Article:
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Construction college offers real world, hands on training

Angela Gismondi
Construction college offers real world, hands on training
NORTHERN CONSTRUCTION ACADEMY — Northern Construction Academy recently opened its doors in Sudbury, Ont. providing heavy equipment and truck training. The school is aiming to give students the skills they need to be job ready for a career in the sector and helping to fill the labour gap in northern Ontario.

A new college in Sudbury, Ont. is hoping to provide hands-on training programs to effectively prepare individuals for careers in construction and trucking while addressing the skills gap and labour shortage in northern Ontario.

Northern Construction Academy (NCA), a private career college under the Private Career Colleges Act, provides heavy equipment and transport truck training to prep individuals for employment as a heavy equipment operator and/or professional AZ or DZ driver. The training takes place at the headquarters of Pioneer Construction and Fisher Wavy.

“It was started with a need for good people,” said Dean Derro, general manager of NCA. “The construction and transportation industries need more skilled workers.

“The first priority is to create a safer workplace for the construction and transportation industries, especially on the jobsites and on our roads and highways. The second priority of why we did this is trying to assist with growing the talent pool in the construction and transportation industries.”

With baby boomers retiring the talent pool lacks depth, Derro added.

“We’re focusing on the north,” said Derro, who worked in southern Ontario for 17 years, moving home to Sudbury nine years ago. “I really learned that the further north in Ontario you go, the shallower the talent pool gets and that’s simply because of population. As you drop in population it’s harder to find skilled people.

“There are a lot of contractors up here that just really have a hard time finding people.”

In addition to the trucking training, NCA offers an eight-week, 250-hour heavy equipment program.

“We hit on the main pieces of construction equipment: loader, backhoe dozer, excavator, grader and haul truck,” he explained. “We are incorporating theory and practical. They are learning the fundamentals and all sorts of basic maintenance of equipment pre- and post-inspection.”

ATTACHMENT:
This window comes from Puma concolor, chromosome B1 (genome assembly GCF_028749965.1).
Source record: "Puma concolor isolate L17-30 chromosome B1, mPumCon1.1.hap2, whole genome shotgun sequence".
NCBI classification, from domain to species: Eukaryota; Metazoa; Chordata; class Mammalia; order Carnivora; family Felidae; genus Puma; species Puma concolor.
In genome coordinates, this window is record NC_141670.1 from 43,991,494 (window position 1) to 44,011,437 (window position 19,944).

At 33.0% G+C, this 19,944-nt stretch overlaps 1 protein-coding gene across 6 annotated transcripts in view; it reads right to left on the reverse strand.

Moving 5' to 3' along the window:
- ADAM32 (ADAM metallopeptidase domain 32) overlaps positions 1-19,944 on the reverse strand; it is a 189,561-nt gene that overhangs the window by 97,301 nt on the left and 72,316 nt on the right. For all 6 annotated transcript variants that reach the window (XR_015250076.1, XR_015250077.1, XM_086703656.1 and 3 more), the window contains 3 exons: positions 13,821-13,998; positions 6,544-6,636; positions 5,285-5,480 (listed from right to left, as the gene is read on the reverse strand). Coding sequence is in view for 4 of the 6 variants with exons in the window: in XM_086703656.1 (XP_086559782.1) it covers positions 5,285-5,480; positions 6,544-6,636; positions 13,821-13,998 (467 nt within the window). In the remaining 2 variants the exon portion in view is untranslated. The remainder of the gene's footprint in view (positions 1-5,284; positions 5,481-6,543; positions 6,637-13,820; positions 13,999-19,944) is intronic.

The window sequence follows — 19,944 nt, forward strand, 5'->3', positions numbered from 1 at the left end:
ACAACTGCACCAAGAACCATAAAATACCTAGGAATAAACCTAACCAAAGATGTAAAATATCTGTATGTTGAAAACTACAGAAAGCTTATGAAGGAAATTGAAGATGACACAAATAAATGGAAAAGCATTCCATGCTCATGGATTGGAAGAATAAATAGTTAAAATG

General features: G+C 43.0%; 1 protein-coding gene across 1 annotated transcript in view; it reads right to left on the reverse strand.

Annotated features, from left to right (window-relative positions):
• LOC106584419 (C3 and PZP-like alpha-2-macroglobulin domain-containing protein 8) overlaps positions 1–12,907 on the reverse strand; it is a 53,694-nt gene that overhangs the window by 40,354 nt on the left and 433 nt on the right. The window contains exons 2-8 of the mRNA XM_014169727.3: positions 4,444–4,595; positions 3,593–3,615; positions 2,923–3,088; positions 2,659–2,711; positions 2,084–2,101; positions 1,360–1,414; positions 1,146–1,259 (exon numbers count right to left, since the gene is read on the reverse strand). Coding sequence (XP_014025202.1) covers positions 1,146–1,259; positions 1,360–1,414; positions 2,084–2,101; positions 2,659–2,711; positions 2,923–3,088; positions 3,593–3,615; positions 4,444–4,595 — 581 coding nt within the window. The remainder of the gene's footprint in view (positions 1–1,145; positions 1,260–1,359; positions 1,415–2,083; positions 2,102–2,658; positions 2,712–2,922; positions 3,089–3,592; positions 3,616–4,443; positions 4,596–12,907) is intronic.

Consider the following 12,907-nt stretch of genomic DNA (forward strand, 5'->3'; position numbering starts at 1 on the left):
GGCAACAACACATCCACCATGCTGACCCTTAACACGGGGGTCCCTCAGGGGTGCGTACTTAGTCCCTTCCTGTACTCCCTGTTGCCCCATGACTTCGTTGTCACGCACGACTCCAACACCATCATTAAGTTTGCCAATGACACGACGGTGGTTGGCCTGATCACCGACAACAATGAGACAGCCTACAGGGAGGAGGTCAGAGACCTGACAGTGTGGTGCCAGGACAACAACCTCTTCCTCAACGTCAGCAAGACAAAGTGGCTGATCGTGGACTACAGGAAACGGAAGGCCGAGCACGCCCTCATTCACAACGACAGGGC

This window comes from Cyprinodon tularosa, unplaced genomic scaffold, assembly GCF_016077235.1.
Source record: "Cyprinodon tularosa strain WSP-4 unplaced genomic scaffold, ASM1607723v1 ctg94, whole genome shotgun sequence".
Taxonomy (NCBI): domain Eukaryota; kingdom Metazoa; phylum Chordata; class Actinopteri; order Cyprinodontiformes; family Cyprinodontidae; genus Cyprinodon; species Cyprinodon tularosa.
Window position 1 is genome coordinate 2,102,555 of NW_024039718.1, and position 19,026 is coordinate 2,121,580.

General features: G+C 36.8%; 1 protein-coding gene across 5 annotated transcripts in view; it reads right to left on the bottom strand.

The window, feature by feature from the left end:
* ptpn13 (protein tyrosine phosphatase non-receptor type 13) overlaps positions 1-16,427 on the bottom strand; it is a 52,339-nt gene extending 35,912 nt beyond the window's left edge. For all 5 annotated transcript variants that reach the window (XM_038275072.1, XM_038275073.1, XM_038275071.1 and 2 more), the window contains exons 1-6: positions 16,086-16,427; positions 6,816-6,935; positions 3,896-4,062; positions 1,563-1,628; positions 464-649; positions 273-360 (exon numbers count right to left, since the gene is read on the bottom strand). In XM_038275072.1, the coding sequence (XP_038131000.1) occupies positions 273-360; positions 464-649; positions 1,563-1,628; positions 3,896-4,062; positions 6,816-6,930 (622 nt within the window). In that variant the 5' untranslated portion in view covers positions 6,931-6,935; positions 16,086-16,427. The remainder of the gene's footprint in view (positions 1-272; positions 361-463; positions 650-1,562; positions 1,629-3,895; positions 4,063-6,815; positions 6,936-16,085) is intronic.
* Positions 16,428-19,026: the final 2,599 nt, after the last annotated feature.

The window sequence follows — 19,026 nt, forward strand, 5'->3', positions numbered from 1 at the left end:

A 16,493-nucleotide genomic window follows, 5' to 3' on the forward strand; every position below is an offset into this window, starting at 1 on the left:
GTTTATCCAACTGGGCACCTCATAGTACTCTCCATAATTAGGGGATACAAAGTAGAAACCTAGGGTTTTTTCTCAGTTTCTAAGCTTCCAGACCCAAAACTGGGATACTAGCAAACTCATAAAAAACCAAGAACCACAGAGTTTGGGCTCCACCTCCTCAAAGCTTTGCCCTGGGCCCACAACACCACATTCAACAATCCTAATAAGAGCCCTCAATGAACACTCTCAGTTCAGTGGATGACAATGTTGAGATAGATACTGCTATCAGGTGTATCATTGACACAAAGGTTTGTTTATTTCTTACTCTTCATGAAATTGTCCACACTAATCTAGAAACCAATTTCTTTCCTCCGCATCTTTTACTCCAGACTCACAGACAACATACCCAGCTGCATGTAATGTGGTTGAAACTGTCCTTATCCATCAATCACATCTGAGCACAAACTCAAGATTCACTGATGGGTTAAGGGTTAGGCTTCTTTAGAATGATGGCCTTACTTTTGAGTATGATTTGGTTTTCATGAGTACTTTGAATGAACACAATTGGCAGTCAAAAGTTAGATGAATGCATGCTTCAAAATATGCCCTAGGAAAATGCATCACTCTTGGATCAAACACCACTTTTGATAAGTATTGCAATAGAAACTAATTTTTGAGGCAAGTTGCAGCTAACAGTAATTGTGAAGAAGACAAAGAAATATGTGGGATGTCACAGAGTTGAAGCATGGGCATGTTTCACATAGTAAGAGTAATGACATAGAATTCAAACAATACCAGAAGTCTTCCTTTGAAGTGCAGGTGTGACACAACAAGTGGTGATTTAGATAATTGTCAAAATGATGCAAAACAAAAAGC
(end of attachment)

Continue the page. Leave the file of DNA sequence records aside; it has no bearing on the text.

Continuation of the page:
The courses, offered in a real-world construction environment, aim to prepare workers for what employers expect of new hires.

“One of the biggest things I hear from contractors is they hire somebody that took a heavy equipment course and they don’t know how to do a pre-inspection, the circle check, they don’t start the day or end the day by greasing a machine,” Derro said. “That’s something that differentiates us. We are teaching students the right way to do it, the way management expects it to be done.”

The programs target everyone from students finishing high school to people looking for a second career.

“The way the economy is right now there are people who are middle aged who are looking for other options,” said Derro. “We’re also working with First Nations all over northern Ontario. They have a huge need for this and they show a great interest for trucking and construction. There is work in the north for that.”

The college has been following COVID-19 protocols for all students, instructors and staff members. In addition to smaller class sizes, they require screening, PPE, HEPA filters in all classrooms and trucks and are working an alternative online training measures.

“If this continues, which it looks like it will, we may be offering the theory portion to both heavy equipment and trucking both online,” Derro said.

With more feedback, they will be tailoring their programming to meet the needs of the industry and students.

“Being a new school, obviously we are evolving,” Derro noted. “We will be broadening our course offering both in truck and heavy. We’re going to base that on feedback from our students, First Nations, construction companies. We’re definitely open to whatever there is demand for. We will look at tailoring our programs around that.”

Derro said NCA puts a lot of emphasis on having the best qualified instructors for students to learn from.

“For example, our heavy equipment instructor team has years of experience with a large OEMs (original equipment manufacturer),” said Derro. “There’s also an option for our students to actually observe and eventually participate in real life construction applications. For example, they can ride and observe in a ready-mix truck.

“If you aspire to be in the construction industry this is definitely a great option to get exposed to that.”

NCA also offers non-vocational courses, to complement construction, mining and trucking, such as Surface Miner Common Core — Modules necessary to access pits and quarries, Transportation of Dangerous Goods and first aid.

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